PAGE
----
2. Mensah GA, Dunbar SB. A framework for addressing disparities
in cardiovascular health. J Cardiovasc Nurs. 2006; 21 (6): 451–456.
3. Peterson E, Yancy CW. Eliminating racial and ethnic disparities
in cardiac care. N Engl J Med. 2009; 360 (12): 1172–1174.
4. Goldberg RJ, Gurwitz JH, Gore JM. Duration of, and temporal trends (1994–1997) in prehospital delay in patients with acute myocardial infarction: the second National Registry of Myocardial Infarction. Arch Intern Med. 1999; 159: 2141–2147.
5. Moser DK, Kimble LP, Alberts MJ, et al.. Reducing delay in seeking treatment by patients with acute coronary syndrome and stroke. A scientific statement from the AHA Council on Cardiovascular Nursing and Stroke Council. Circulation. 2006; 114: 168–182.
6. Lefler LL, Bondy KN. Women’s delay in seeking treatment for acute myocardial infarction: a meta analysis. J Cardiovasc Nurs. 2004; 19: 251–268.
7. McSweeny JC, Lefler LL, Fischer EP, et al.. Women’s prehospital delay associated with acute myocardial infarction. J Cardiovasc Nurs. 2007; 22 (4): 279–285.
8. Struthers R, Savik K, Hodge FS. American Indian women and cardiovascular disease
: response behaviors to chest pain. J Cardiovasc Nurs. 2004; 19 (3): 158–163.
9. Petersen LA, Wright SM, Peterson ED, Daley J. Impact of race on cardiac care and outcomes in veterans with acute myocardial infarction. Med Care. 2002; 40 (suppl 1): I86–I96.
10. Jha AK, Staiger DO, Lucas FL, et al.. Do race specific models explain disparities
in treatment after acute myocardial infarction? Am Heart J. 2007; 153: 785–791.
11. Massing MW, Foley KA, Carter-Edwards L, et al.. Disparities
in lipid management for African Americans and Caucasians with coronary artery disease: a national cross-sectional study. BMC Cardiovasc Disord. 2004; 4: 15.
12. Mehta JL, Bursac Z, Mehta P, et al.. racial disparities
inprescriptions for cardioprotective drugs and cardiac outcomes in Veterans Affairs hospitals. Am J Cardiol. 2010; 105: 1019–1023.
13. Casale SN, Auster CJ, Wolf F, et al.. Ethnicity
and socioeconomic status influence use of primary angioplasty in patients presenting with acute myocardial infarction. Am Heart J. 2007; 154 (5): 989–993.
14. Kamble S, Boyd AS. Health disparities
and social determinants of health among African-American women undergoing percutaneous coronary interventions. J Cult Divers. 2008; 15 (3): 132–142.
15. Gaglie MA, Steinberg DH, Slottow TLP, et al.. Racial disparities
in outcomes following percutaneous coronary intervention with drug-eluting stents. Am J Cardiol. 2009; 103: 653–658.
16. Curtis JP, Herrin J, Bratzler DW, et al.. Trends in race-based differences in door-to-balloon times. Arch Int Med. 2010; 170 (11): 992–993.
17. Bradley EH, Herrin J, Wang Y, et al.. Racial and ethnic differences in time to acute reperfusion therapy for patients hospitalized with myocardial infarction. JAMA. 2004; 292 (13): 1563–1572.
18. Edwards ML, Albert NM, Wang C, Apperson-Hansen C. 1993–2003 Gender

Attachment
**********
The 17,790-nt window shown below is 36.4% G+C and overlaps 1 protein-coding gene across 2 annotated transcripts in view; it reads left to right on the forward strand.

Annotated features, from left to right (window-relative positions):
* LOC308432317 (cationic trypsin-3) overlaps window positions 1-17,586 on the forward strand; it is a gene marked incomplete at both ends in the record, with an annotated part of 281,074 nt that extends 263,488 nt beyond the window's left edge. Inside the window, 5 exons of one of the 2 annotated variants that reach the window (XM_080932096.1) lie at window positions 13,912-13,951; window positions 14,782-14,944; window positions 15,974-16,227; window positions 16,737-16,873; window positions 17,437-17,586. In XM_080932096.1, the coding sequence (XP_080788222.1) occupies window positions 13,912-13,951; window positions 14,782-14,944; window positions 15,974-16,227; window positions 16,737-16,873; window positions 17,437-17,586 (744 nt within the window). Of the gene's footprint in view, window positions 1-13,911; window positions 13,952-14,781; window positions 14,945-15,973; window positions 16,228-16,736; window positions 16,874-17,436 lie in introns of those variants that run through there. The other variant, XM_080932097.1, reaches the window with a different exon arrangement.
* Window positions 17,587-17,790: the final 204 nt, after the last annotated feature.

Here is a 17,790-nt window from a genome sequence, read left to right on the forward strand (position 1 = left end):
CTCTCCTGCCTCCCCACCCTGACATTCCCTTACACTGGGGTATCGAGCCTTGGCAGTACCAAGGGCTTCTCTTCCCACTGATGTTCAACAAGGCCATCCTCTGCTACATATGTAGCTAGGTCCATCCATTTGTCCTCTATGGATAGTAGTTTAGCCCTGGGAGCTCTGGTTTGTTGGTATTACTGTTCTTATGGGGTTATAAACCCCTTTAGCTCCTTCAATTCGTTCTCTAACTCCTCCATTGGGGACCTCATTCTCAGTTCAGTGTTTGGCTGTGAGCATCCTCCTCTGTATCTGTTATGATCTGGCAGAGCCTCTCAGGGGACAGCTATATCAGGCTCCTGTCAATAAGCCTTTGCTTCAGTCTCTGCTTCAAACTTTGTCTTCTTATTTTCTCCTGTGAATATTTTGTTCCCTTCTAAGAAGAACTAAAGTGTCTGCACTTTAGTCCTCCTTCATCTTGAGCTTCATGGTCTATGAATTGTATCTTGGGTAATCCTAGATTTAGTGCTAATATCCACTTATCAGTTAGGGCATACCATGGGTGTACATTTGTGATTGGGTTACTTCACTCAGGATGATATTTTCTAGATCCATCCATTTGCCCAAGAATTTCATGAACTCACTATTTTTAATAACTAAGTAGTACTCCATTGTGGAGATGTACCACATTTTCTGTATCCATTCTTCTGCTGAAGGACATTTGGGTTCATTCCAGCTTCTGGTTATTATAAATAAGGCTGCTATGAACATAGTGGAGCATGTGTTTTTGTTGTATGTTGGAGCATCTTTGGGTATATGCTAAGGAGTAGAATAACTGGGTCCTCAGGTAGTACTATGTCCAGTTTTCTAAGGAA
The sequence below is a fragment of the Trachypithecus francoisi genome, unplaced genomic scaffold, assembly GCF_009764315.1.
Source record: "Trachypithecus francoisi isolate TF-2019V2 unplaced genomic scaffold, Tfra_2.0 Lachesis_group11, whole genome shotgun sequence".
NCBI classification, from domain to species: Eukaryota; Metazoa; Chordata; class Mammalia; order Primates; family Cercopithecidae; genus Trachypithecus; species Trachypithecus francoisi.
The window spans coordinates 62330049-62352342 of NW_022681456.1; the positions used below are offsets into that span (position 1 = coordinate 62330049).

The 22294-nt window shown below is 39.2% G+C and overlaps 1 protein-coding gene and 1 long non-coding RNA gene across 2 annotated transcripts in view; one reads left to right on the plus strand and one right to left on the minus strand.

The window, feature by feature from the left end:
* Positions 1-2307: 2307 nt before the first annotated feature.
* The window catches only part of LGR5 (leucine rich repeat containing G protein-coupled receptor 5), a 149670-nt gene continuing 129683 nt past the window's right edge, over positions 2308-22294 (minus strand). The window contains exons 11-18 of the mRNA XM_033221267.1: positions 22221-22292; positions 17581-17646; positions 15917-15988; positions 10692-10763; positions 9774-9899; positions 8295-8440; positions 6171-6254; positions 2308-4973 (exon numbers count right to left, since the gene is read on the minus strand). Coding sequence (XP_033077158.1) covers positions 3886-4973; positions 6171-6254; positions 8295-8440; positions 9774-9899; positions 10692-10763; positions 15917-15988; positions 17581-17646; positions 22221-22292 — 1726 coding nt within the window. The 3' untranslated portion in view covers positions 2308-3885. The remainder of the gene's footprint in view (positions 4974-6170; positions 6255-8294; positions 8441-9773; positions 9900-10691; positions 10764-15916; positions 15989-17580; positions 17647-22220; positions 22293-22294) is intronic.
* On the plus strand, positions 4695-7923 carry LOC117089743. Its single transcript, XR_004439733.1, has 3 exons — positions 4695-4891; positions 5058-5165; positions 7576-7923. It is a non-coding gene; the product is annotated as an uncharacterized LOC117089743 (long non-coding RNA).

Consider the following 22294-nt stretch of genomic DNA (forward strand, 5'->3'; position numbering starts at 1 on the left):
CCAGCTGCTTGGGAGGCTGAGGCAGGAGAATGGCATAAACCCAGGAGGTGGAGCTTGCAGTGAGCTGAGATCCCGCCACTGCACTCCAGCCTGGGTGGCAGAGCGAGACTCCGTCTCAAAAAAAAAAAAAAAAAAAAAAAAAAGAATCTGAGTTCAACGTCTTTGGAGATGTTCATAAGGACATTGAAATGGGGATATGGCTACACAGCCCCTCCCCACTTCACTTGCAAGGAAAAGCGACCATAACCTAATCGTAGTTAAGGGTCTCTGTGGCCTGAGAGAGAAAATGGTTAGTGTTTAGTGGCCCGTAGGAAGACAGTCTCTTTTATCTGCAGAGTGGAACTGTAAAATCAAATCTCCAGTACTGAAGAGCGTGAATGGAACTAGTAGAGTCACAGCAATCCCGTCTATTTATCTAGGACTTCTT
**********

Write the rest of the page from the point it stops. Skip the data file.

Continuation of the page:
differences in coronary artery revascularization: has anything changed? J Cardiovasc Nurs. 2005; 20 (6): 461–467.
19. Hravnak M, Ibrahim S, Kaufer A, et al.. Racial disparities
in outcomes following coronary artery bypass grafting. J Cardiovasc Nurs. 2006; 21 (5): 367–378.
20. Castellanos LR, Normand SLT, Ayanian JZ. Racial and ethnic disparities
in access to higher and lower quality cardiac surgeons for coronary artery bypass grafting. Am J Cardiol. 2009; 103: 1682–1686.
21. Forman DE, Cannon CP, Hernandez AF, et al.. Influence of age
on the management of heart failure: findings from Get With the Guidelines–Heart Failure. Am Heart J. 2009; 157 (6): 1010–1017.
22. National Committee for Quality Assurance. The State of Health Care Quality 2008. Washington, DC: National Committee for Quality Assurance; 2008.
23. Institute of Medicine. Unequal Treatment: Confronting Racial and Ethnic Disparities
in Heath Care. Washington, DC: National Academy Press; 2002.
24. Zhang W, Watanabe-Galloway S. Ten-year secular trends for congestive heart failure hospitalizations: an analysis of regional differences in the United States. Congest Heart Fail. 2008; 14: 266–271.
25. Krumholz HM, Merrill AR, Schone EM, et al.. Patterns of hospital performance in acute myocardial infarction and heart failure 30-day mortality and readmission. Circ Cardiovasc Qual Outcomes. 2009; 2: 407–413.
26. Piccini JP, Hernandez AF, Zhao X, et al.. Quality of care for atrial fibrillation among patients hospitalized with heart failure. J Am Coll Cardiol. 2009; 54 (14): 1280–1289.
27. Albert NM, Yancy CW, Liang L, et al.. Use of aldosterone antagonists in heart failure. JAMA. 2009; 302 (15): 1658–1665.
28. Thomas KL, Hernandez AF, Dai D, et al.. Association of race/ethnicity
with clinical risk factors, quality of care, and acute outcomes in patients hospitalized with heart failure. Am Heart J. 2011; 161 (4): 746–754.
29. Hebert K, Lopez B, Horswell R, Tamariz L, Palacio A, Li H, Arcement L. The impact of a standardized disease management program on race/ethnicity
differences in care and mortality. J Health Care Poor Underserved. 2010; 21: 264–276.
30. Farmer SA, Kirkpatrick JN, Heidenreich PA, et al.. Ethnic and racial disparities
in cardiac resynchronization therapy. Heart Rhythm. 2009; 6: 325–331.
31. Curtis LH, AL Khatib SM, Shea AM, et al.. Sex differences in the use implantable defibrillators for primary and secondary prevention of sudden cardiac death. JAMA. 2007; 298: 1517–1524.
32. Hernandez AF, Fonarow GC, Liang L, et al.. Sex and racial differences in the use of implantable cardioverter-defibrillators among patients hospitalized with heart failure. JAMA. 2007; 298: 1525–1532.
33. Gauri AJ, Davis A, Hong T, et al.. Disparities
in the use of primary prevention and defibrillator therapy among blacks and women. Am J Med. 2006; 119: 167, e17–e21.
34. MacFadden DR, TU JV, Chong A, et al.. Evaluating sex differences in population-based utilization of implantable cardioverter-defibrillators: role of conditions and non-cardiac co-morbidities. Heart Rhythm. 2009; 6: 1289–1296.
35. Shah B, Hernandez AF, Liang L, et al.. Hospital variation and characteristics of implantable cardioverter-defibrillator use in patients with heart failure. J Am Coll Cardiol. 2009; 53 (5): 416–422.
36. Cook NL, Hicks LS, Keegan T, O’Malley AJ, Guadagnoli E, Landon BE. Access to specialty care and medical services in community health centers. Health Aff (Millwood). 2007; 26: 1459–1468.
37. Cook NL, Ayanian JZ, Orav EJ, Hicks LS. Differences in specialist consultations for cardiovascular disease
by race, ethnicity
, insurance status, and site of primary care. Circulation. 2009; 119: 2463–2470.
38. Peterson ED, Albert NM, Amin A, et al.. Implementing critical pathways and a multidisciplinary team approach to Cardiovascular disease
management. Am J Cardiol. 2008; 102 (suppl): 47G–56G.